Indefinite postponement and non-compliance are obstacles to meaningful peace negotiations

Luis G. Jalandoni
Chairperson, NDFP Negotiating Panel
19 October 2011

Peace advocates in the country and abroad will be frustrated and deeply disappointed with GPH Panel Chair Alexander Padilla's announcement of indefinitely postponing the peace talks with the National Democratic Front of the Philippines (NDFP). Their high hopes for the advance of the peace negotiations and the forging of agreements addressing the roots of the armed conflict are dashed by this Padilla announcement.

Padilla, Secretary Teresita Deles, and other GPH officials obstinately refuse to comply with the GPH obligation to release NDFP Consultants in accordance with the Joint Agreement and Safety and Immunity Guarantees (JASIG) and the Oslo Statements of January and February 2011.

Justifying the GPH denial of its obligation, Padilla falsely claims that the NDFP is demanding the aforesaid releases as “a precondition”. He disregards his own signature on the January 18, 2011 Joint Communique: “The GPH agreed to work for the expeditious release of the NDFP Consultants and JASIG-protected persons in accordance with the Joint Agreement on Safety and Immunity Guarantees (JASIG) and in the spirit of goodwill.”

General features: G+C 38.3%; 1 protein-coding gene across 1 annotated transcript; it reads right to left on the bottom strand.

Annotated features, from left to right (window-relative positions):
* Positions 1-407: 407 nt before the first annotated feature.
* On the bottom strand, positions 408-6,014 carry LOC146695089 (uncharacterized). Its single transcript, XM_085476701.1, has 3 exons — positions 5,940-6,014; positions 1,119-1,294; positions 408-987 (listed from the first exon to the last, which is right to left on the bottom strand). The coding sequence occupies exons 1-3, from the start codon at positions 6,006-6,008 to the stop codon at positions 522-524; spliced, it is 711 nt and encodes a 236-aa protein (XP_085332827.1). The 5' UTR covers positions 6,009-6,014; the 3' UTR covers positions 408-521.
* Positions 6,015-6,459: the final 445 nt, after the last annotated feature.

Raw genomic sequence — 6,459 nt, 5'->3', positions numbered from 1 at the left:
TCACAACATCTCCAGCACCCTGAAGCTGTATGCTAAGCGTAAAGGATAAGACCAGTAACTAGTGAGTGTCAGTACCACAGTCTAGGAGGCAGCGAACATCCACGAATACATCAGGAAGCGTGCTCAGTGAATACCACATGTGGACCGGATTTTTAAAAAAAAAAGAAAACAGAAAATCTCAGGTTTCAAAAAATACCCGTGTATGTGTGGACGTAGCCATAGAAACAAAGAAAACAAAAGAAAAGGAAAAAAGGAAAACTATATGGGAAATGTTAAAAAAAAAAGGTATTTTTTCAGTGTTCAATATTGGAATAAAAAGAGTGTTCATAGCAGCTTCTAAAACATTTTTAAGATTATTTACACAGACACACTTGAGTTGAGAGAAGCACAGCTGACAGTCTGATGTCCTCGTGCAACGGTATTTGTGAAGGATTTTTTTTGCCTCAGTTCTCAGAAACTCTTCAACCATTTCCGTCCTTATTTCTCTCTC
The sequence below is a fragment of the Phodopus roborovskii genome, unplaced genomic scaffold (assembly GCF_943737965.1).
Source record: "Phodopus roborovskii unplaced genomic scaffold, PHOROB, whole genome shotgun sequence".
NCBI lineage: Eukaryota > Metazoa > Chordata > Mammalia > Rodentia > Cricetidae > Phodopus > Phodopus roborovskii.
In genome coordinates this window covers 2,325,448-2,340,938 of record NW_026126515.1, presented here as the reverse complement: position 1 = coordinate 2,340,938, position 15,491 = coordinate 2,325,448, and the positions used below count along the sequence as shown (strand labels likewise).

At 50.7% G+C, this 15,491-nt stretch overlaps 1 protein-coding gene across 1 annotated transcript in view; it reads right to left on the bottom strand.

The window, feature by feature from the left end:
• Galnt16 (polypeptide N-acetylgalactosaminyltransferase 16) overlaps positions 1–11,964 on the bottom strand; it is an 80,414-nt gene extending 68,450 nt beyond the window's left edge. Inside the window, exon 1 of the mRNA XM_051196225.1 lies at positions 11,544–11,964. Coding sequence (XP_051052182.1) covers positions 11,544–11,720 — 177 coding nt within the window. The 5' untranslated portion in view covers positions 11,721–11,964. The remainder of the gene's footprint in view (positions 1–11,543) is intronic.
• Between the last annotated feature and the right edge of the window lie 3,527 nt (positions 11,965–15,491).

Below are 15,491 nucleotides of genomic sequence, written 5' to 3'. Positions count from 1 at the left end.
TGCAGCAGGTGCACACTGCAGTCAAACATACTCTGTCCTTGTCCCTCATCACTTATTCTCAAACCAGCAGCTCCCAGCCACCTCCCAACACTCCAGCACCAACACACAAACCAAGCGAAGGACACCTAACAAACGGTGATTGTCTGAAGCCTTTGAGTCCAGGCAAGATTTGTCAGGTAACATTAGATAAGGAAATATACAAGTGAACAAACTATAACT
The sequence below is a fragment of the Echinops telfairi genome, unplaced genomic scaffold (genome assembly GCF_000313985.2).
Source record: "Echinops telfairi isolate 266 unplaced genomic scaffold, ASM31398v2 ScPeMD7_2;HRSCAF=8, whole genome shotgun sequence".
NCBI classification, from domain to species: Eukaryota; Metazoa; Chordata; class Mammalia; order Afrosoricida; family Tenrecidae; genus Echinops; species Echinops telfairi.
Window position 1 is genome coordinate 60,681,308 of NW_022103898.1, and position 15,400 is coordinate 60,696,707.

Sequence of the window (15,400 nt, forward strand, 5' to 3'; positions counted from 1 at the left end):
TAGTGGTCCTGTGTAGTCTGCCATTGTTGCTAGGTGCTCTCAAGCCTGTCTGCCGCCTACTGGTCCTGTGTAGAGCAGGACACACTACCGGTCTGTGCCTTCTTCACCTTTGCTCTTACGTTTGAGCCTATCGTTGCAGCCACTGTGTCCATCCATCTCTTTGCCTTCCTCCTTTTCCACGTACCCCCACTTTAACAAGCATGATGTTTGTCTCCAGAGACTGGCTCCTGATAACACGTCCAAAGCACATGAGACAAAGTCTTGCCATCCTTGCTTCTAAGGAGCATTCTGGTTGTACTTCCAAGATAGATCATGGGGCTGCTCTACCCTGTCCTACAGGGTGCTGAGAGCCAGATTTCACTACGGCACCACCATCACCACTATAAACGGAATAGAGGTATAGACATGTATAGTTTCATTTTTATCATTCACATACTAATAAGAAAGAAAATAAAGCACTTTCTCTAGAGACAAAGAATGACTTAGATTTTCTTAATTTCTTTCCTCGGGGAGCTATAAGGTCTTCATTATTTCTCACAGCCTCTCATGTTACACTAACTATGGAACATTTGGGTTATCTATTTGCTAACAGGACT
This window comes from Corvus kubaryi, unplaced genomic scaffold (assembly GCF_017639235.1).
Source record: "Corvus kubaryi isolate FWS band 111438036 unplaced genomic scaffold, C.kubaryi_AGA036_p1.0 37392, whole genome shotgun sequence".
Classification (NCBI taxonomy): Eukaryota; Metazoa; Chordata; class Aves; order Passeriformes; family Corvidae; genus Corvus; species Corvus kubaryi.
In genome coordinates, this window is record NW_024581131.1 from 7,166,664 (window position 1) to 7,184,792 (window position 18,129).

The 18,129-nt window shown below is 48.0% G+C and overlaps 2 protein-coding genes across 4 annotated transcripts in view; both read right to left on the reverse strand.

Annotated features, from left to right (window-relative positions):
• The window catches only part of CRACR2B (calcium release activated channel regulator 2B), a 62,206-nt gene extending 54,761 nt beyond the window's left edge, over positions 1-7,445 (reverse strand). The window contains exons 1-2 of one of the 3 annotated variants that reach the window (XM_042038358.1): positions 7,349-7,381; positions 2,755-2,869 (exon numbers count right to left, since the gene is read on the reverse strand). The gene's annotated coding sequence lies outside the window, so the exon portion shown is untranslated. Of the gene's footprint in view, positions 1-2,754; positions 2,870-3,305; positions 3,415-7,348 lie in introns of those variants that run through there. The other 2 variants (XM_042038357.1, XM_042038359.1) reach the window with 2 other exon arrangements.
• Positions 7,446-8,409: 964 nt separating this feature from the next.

Nine months have passed and the “expeditious release” has not been carried out for all or most of the 17 NDFP detainees covered by JASIG protection. Only four were released in late July and early August 2011.

An obligation arising from a bilateral agreement is not a precondition. The reciprocal agreement approved by the Principals of both Parties requires both Parties to respect and comply with the agreement.

The GPH Negotiating Panel has attacked The Hague Joint Declaration, the bilateral agreement acknowledged by both Parties as the foundation and framework of the peace negotiations, as “a document of perpetual division between the parties.” Previous GPH negotiating panels affirmed The Hague Joint Declaration. Only this current GPH Panel has attacked it in writing.

Now, Padilla is attacking the JASIG, claiming that compliance with it is not an obligation, but a mere goodwill measure to be carried out only at GPH whim.

In his futile attempt to justify the GPH reneging on its word, he falsely accuses the NDFP of “extortion”, “blackmail” and “putting up obstacles”. The words are wrongly applied on the NDFP and amount to baseless namecalling.

The NDFP Negotiating Panel strongly criticizes GPH Panel Chair Padilla and Presidential Adviser on the Peace Process Teresita Deles for attacking the foundations of the GPH peace negotiations.

Respect for previous bilateral agreements is required to move forward. Indefinite postponement and non-compliance with agreements ignore the people's widespread demand for peace talks that address the roots of the armed conflict.